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[Kim Seong-kon] The globalization of Korea and the prefix “Ok-“

Political

[Kim Seong-kon] The globalization of Korea and the prefix “Ok-“

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Nowadays, the South Korean government and pop culture funding agencies assign “K-” to practically everything of Korean origin that is popular abroad, such as K-culture, K-literature, K-pop, K-food, K- cars, K- Dramas, K quarantine and many others. Politicians and promoters may wish to instill patriotism and pride by adding a “K” to all of these cultural exports, suggesting that anything that raises Korea’s profile abroad is uniquely “Korean”.

However, you can be wrong. Take Korean literature, for example. When Han Kang’s “The Vegetarian” won the Man-Booker International Prize in 2016, Korean newspapers headlined as official recognition of K-literature in the international community. However, Deborah Smith, the translator of the award-winning novel, argued that we shouldn’t use the term K-literature for “The Vegetarian” as it limits the novel to the regional literature category.

Schmidt was right. “The Vegetarian” received the prestigious award not because it was a Korean novel, but because it appealed to the minds of readers everywhere. In fact, foreigners read “The Vegetarian” because it has universal appeal and crosses the borders of nations. Adding a “K-” to the internationally acclaimed Korean novel is not entirely correct, as it will prevent the novel from becoming world literature. In fact, a number of Korean writers have recently gained international recognition as global writers without the aid of “K-Branding”.

We live in an era of globalism, postmodernism and transnationalism that includes the crossing of boundaries. Nationality no longer plays a role when it comes to globally influential cultures, literature or pop songs. Strictly speaking, K-pop isn’t even entirely Korean. Rather, it’s a mix of Western and Korean songs and dances. BTS is also very popular overseas because of its charming hybridity and cultural fusion and not because of its exclusively “Korean” qualities. Young people in the world like BTS not because it is from Korea, but because its songs and dances have universal appeal. If BTS had sung and danced in traditional Korean genres, it would not have appealed to western young people as much.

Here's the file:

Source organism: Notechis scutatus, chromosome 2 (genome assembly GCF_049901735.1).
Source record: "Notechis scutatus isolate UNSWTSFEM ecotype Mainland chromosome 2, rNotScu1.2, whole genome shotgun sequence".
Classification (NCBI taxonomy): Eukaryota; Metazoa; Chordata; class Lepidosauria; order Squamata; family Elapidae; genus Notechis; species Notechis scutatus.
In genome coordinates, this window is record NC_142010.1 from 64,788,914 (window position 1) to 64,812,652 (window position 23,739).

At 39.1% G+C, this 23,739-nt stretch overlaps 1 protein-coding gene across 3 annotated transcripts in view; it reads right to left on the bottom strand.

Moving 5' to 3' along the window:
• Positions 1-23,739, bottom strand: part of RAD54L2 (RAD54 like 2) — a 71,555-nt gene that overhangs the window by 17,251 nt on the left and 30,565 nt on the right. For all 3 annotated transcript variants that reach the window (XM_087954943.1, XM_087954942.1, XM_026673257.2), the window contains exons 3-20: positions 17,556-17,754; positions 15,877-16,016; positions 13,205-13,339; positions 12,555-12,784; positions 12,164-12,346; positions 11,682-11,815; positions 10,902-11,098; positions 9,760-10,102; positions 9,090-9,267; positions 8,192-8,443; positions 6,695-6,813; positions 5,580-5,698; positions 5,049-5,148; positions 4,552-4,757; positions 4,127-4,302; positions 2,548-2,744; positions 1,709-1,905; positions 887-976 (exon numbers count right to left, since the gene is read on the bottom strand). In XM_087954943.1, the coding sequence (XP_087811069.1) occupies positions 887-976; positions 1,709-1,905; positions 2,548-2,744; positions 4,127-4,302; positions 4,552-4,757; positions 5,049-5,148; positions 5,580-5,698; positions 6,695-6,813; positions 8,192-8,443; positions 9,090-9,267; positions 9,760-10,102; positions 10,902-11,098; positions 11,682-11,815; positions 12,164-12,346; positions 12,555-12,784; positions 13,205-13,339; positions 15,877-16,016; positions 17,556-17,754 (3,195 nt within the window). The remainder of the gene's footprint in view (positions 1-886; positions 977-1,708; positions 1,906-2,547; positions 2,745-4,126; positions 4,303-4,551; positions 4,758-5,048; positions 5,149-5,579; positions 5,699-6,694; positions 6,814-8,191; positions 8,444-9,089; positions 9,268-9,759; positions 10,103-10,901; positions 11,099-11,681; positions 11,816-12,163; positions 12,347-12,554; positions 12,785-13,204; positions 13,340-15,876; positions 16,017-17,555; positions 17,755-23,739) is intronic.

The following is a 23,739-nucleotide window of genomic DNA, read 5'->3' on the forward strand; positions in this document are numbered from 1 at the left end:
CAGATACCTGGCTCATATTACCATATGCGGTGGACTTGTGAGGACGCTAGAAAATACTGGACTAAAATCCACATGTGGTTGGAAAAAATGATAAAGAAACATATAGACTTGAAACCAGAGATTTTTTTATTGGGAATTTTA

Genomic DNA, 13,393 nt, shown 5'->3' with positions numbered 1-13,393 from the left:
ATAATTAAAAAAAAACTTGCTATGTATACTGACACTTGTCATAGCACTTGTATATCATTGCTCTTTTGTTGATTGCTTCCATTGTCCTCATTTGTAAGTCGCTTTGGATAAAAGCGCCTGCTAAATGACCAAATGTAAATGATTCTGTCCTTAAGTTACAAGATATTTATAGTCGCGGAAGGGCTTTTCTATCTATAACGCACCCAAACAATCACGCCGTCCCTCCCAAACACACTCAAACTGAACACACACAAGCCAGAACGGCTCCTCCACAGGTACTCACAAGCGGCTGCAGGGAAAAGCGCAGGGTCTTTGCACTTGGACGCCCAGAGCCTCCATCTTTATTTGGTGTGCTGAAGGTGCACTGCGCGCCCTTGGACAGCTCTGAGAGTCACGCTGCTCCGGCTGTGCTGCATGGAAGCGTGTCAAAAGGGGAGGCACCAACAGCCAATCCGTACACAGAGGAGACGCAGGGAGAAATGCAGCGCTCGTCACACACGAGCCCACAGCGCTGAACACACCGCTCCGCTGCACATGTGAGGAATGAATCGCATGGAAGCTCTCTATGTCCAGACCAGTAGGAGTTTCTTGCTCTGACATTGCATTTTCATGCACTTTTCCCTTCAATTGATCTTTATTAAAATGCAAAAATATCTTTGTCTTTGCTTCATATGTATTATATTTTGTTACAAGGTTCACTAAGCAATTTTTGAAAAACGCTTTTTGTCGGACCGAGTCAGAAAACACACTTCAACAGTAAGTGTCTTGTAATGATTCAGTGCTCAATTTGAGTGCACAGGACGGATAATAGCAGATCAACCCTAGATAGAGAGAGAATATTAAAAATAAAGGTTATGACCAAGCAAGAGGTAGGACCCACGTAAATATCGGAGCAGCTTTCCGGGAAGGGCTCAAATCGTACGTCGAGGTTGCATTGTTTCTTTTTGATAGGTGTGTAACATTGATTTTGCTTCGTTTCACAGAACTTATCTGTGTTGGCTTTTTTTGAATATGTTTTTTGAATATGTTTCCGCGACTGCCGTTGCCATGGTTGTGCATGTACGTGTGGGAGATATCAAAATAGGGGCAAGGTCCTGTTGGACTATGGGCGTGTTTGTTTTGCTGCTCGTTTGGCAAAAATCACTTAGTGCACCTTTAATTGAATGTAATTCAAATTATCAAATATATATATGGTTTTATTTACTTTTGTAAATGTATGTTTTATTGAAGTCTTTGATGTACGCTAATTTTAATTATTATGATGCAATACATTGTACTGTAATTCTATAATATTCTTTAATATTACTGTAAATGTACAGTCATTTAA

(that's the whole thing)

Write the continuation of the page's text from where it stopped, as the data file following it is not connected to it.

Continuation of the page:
In addition, other developed countries do not add their countries initials to their cultures, literature, or pop songs. For example, Americans do not call their globally influential culture and pop songs “A-culture” or “A-pop.” They also do not refer to their internationally known fast food franchises such as McDonald’s, Burger King or KFC as “A-Food”. Likewise, we’ve never heard of “B-culture” or “B-pop” in relation to British culture and pop songs. There is also no “F-culture” or “G-literature”, only French culture and German literature. Korea seems to be the only country that has “K-” attached to anything Korean. There was a short “J-Pop” from Japan, but that’s long gone.

Therefore, associating “K-” with Korean things may not be a good idea. To join the global village, we no longer need to indicate or highlight a country of origin. To illustrate the absurdity of K branding, let’s take manufacturing as an example. Everyone knows that “Made in Mexico” or “Assembled in India” does not necessarily mean that the manufacturing company is Mexican or Indian, but that production is outsourced there. Likewise, many foreigners buy Samsung or LG electronics without knowing that they are from Korea. Samsung and LG have already become global brands.

As for the K quarantine, it’s a bit embarrassing because it sounds like our politicians are congratulating each other on their solemn duty. It’s also embarrassing because some countries that did better than Korea in quarantine didn’t brag about it by appending their country’s initials to the word “quarantine.” Also, it was a bit of an exaggeration to say that the whole world admired the Korean method of quarantine and was eager to learn from Korea.

Critics cynically ridicule Korean politicians by saying that they might as well promote and export “K-politics”. There is a saying in Korea that politicians belong to the 19th century because they think and act as if they lived in the Karl Marx era, when industries and factories exploited workers. However, we are now living in the 21st century where virtual cryptocurrency and bitcoin threaten to overwhelm actual currency and capital has become mere numbers on the computer screen.

Therefore, to keep up with globalization, we need to overcome narrow-minded nationalism and exaggerated patriotism and discard the “K-” prefix. Instead, we should try to gain worldwide recognition independently of one another. Unless we are free from the prefix “K-“, we cannot be truly global. Think of luxury cars like the Lexus, Infinity or Acura. They do not bear the well-known Japanese manufacturer names Toyota, Nissan or Honda, and yet they have become world-famous luxury brands. Genesis does the same in the world market without the manufacturer name Hyundai.

Likewise, we can make Korean pop culture a famous global brand without depending on the name of the country or government intervention. Let’s delete the prefix “K-” from our highly competitive pop culture that has enchanted the global village.

Kim Seong-kon
Kim Seong-kon is Professor Emeritus of English at Seoul National University and visiting scholar at Dartmouth College. The views expressed here are his own. – Ed.

From Korea Herald (koreaherald@heraldcorp.com)

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